Hassane Boualem, then-director of titles and secure documents at the Interior Ministry, was given a two-month suspended sentence and fined 20,000 dinars for issuing Haddad’s second passport in 2016.

He told the court he was following the orders of his superiors — Interior Ministry head Hocine Mazouz, Sellal and Algeria’s current premier, Noureddine Bedoui — who were not investigated over the affair.

Last week, a judge placed in detention two former prime ministers, Sellal as well as Ahmed Ouyahia, who served four terms as premier.

An investigating magistrate on Sunday conditionally released former Finance Minister Karim Djoudi as part of the corruption probes. Karim Djoudi, finance minister between 2007 and 2014, appeared before the supreme court’s magistrate in connection with the disappearance of public funds and abuse of office.

The supreme court is the only judicial body with jurisdiction over offenses committed in public office by government members, local officials and high magistrates.

Former Transport Minister Amar Tou was also conditionally released after appearing before the investigating magistrate.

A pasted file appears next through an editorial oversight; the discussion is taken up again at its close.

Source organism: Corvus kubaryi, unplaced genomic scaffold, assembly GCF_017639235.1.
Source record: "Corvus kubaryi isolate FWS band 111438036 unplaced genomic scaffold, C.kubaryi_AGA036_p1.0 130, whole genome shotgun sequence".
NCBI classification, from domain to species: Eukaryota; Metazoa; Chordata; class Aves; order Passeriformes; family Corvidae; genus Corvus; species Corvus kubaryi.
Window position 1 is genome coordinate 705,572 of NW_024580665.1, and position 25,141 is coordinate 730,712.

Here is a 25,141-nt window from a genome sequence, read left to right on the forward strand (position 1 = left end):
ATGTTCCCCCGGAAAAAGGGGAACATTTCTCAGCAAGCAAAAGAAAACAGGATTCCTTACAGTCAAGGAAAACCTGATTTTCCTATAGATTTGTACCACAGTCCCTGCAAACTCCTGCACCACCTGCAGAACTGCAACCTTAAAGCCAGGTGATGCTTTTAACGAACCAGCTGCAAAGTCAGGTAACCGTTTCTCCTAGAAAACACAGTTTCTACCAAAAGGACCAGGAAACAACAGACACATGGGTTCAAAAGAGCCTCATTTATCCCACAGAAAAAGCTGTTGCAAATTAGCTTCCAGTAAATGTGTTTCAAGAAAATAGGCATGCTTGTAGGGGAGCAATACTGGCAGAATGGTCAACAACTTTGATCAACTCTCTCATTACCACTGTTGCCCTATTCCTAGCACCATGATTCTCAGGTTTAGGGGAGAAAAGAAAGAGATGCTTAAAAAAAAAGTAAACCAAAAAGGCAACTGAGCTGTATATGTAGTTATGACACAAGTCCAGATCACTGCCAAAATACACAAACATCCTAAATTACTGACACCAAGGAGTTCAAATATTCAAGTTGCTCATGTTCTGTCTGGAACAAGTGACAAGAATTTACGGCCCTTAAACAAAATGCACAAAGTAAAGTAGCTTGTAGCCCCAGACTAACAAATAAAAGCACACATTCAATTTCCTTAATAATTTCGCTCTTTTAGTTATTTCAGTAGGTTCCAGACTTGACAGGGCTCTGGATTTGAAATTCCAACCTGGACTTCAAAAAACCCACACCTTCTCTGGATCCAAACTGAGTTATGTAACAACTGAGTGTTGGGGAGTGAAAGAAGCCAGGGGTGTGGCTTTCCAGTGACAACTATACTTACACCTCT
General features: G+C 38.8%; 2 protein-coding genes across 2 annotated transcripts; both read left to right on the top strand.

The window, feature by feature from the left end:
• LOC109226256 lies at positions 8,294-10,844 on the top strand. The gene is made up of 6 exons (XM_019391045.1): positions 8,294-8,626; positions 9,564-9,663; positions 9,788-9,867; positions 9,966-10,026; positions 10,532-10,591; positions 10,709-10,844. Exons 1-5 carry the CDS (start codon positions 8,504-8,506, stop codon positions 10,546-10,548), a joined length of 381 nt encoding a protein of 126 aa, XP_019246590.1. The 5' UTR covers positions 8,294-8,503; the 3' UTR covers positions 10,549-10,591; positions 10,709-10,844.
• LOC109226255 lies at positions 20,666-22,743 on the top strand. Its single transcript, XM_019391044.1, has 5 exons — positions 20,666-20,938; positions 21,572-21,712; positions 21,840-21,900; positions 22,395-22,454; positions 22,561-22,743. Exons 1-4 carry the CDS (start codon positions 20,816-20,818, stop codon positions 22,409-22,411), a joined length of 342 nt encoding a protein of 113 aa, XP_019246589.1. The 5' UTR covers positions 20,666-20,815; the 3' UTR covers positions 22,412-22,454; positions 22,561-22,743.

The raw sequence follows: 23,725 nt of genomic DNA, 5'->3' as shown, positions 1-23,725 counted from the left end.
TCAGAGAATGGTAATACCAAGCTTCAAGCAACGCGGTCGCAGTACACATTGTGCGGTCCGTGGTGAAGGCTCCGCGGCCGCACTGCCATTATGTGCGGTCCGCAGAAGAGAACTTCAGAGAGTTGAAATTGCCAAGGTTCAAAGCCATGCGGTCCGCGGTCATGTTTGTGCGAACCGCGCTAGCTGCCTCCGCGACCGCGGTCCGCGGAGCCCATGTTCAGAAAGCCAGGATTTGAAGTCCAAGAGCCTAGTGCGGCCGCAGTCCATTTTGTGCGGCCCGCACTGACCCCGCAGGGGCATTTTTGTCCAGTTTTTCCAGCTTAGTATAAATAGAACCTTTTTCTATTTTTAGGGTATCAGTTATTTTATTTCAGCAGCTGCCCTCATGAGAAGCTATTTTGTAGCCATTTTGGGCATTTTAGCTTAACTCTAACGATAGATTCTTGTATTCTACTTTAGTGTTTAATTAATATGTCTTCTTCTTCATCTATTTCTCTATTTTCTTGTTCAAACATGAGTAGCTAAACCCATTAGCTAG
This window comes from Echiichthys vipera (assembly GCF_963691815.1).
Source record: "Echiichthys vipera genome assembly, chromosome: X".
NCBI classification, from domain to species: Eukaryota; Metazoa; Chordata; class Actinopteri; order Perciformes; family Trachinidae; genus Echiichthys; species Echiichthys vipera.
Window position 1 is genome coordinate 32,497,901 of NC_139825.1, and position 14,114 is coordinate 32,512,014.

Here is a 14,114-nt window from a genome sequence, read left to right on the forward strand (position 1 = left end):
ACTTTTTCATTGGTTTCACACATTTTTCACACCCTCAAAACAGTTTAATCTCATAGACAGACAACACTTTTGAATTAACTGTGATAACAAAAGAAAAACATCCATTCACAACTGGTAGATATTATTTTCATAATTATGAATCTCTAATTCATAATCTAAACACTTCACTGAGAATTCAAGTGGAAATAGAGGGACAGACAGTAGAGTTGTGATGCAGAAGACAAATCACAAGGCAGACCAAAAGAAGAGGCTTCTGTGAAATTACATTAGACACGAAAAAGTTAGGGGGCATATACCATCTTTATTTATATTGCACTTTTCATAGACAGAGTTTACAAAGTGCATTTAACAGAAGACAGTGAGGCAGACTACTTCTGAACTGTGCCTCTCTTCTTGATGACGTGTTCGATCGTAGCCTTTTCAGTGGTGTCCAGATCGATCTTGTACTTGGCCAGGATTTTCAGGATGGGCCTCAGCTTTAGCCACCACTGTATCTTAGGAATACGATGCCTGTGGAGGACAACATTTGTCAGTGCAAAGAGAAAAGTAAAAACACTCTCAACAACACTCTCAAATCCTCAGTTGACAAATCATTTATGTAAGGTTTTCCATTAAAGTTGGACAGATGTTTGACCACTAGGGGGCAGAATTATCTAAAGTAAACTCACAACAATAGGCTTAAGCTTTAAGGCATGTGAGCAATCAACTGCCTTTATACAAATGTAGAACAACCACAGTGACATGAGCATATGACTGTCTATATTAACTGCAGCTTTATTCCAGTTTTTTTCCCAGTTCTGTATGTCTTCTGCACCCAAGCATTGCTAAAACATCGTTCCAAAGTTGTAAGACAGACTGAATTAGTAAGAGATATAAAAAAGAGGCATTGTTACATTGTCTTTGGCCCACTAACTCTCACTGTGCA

Djoudi and Tou are among 12 former Algerian officials subject to preliminary probes for alleged criminal offenses.

Former Trade Minister Amara Benyounes has been detained in El Harrach prison, in an eastern suburb of Algiers, and former Public Works Minister Abdelghani Zaalane has been conditionally released.

Army chief General Gaid Salah, the key powerbroker in post-Bouteflika Algeria, vowed Monday that no one would be spared from the corruption probes.

The judiciary must “bring to justice all the corrupt regardless of their function or their social rank,” he said. “The fight against corruption knows no limit and no exception will be made to anyone... it’s time to settle accounts,” Salah said, adding it was “time to clean up our country.”

The graft probes have also seen a dozen Bouteflika-linked businessmen placed in preventative detention.

Demonstrations have continued since the ailing head of state stepped down, as protesters demand the fall of regime insiders and the establishment of independent institutions.